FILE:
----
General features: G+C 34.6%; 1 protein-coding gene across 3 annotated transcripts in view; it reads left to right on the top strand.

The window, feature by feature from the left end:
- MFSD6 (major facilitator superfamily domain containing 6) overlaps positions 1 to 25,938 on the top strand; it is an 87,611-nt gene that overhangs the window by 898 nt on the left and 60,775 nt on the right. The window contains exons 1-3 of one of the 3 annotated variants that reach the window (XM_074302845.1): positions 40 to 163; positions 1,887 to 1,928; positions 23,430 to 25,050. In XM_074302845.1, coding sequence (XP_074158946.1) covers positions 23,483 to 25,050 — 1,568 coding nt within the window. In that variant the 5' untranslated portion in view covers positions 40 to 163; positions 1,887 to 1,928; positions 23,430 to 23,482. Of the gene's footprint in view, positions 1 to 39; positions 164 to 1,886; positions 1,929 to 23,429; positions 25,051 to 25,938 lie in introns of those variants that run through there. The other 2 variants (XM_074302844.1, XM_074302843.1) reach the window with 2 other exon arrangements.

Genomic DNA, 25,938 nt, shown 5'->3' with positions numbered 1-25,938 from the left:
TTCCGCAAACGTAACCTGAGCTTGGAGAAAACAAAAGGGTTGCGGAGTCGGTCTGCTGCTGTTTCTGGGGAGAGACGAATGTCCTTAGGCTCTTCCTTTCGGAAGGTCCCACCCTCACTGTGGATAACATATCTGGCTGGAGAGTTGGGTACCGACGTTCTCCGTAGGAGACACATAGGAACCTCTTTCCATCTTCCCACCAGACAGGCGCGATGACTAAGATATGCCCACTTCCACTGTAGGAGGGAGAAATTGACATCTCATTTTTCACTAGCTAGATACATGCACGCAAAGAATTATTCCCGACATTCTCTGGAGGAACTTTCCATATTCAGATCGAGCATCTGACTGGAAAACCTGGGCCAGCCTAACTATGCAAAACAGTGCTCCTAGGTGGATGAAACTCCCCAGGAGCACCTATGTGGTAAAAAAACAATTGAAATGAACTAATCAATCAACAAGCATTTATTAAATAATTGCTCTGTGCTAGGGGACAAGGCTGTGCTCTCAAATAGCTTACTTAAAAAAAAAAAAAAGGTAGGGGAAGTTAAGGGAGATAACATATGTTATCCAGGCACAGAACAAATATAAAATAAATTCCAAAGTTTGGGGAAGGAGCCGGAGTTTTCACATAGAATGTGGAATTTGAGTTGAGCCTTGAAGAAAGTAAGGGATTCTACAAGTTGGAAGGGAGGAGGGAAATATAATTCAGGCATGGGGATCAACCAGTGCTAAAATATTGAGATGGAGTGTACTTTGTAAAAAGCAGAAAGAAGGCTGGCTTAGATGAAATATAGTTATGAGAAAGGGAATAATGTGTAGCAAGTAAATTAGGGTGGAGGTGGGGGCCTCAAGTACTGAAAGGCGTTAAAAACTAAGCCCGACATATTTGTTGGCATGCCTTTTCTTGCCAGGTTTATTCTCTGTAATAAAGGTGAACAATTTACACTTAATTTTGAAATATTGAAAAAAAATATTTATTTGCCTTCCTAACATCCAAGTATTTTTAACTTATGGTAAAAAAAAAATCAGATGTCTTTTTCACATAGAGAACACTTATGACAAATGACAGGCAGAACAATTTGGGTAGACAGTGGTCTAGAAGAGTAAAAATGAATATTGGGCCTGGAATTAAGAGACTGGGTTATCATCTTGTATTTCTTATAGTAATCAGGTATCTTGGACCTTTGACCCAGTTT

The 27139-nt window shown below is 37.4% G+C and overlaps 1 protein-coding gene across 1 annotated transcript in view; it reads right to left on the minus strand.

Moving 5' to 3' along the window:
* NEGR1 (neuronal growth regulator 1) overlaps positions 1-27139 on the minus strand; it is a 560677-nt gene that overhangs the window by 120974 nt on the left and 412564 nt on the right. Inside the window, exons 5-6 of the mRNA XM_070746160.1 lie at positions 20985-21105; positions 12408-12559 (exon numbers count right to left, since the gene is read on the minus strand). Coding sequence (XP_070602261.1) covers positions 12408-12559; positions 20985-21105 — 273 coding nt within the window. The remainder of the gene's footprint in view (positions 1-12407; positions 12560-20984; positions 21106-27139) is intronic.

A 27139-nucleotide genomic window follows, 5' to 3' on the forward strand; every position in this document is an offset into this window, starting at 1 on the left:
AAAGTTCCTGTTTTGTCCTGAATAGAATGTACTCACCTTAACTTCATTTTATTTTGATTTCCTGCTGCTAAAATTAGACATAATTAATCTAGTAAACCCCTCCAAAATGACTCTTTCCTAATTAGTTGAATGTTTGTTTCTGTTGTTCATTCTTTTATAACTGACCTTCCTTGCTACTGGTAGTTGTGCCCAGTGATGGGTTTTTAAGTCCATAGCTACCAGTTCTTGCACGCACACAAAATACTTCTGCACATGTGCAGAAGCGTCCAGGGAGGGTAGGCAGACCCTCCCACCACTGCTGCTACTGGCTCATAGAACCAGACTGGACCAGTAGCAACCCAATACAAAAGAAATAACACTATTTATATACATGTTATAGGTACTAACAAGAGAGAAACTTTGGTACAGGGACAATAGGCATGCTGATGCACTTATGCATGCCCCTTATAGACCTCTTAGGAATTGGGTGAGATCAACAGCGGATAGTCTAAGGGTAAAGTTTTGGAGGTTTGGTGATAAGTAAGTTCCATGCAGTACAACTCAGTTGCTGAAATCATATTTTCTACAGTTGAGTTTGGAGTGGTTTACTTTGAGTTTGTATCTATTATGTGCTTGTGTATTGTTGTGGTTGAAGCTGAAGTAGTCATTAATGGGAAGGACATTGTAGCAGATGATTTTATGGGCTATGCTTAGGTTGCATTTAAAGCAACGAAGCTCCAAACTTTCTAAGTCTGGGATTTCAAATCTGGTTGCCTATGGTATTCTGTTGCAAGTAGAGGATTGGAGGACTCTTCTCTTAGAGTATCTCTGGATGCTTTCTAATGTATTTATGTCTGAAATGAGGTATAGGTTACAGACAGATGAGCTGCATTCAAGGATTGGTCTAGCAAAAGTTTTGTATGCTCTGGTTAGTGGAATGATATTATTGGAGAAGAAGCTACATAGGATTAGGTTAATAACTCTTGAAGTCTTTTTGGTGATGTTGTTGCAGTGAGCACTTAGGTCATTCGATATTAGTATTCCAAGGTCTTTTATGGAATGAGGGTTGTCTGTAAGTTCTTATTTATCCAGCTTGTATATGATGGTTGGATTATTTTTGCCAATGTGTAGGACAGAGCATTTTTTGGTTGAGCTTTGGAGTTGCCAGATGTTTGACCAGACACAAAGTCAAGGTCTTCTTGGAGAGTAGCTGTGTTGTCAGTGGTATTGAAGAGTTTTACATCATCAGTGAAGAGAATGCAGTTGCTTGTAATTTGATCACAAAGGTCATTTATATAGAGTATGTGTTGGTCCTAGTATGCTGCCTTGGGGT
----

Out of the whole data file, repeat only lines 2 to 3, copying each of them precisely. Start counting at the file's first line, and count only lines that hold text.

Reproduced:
The window, feature by feature from the left end:
- MFSD6 (major facilitator superfamily domain containing 6) overlaps positions 1 to 25,938 on the top strand; it is an 87,611-nt gene that overhangs the window by 898 nt on the left and 60,775 nt on the right. The window contains exons 1-3 of one of the 3 annotated variants that reach the window (XM_074302845.1): positions 40 to 163; positions 1,887 to 1,928; positions 23,430 to 25,050. In XM_074302845.1, coding sequence (XP_074158946.1) covers positions 23,483 to 25,050 — 1,568 coding nt within the window. In that variant the 5' untranslated portion in view covers positions 40 to 163; positions 1,887 to 1,928; positions 23,430 to 23,482. Of the gene's footprint in view, positions 1 to 39; positions 164 to 1,886; positions 1,929 to 23,429; positions 25,051 to 25,938 lie in introns of those variants that run through there. The other 2 variants (XM_074302844.1, XM_074302843.1) reach the window with 2 other exon arrangements.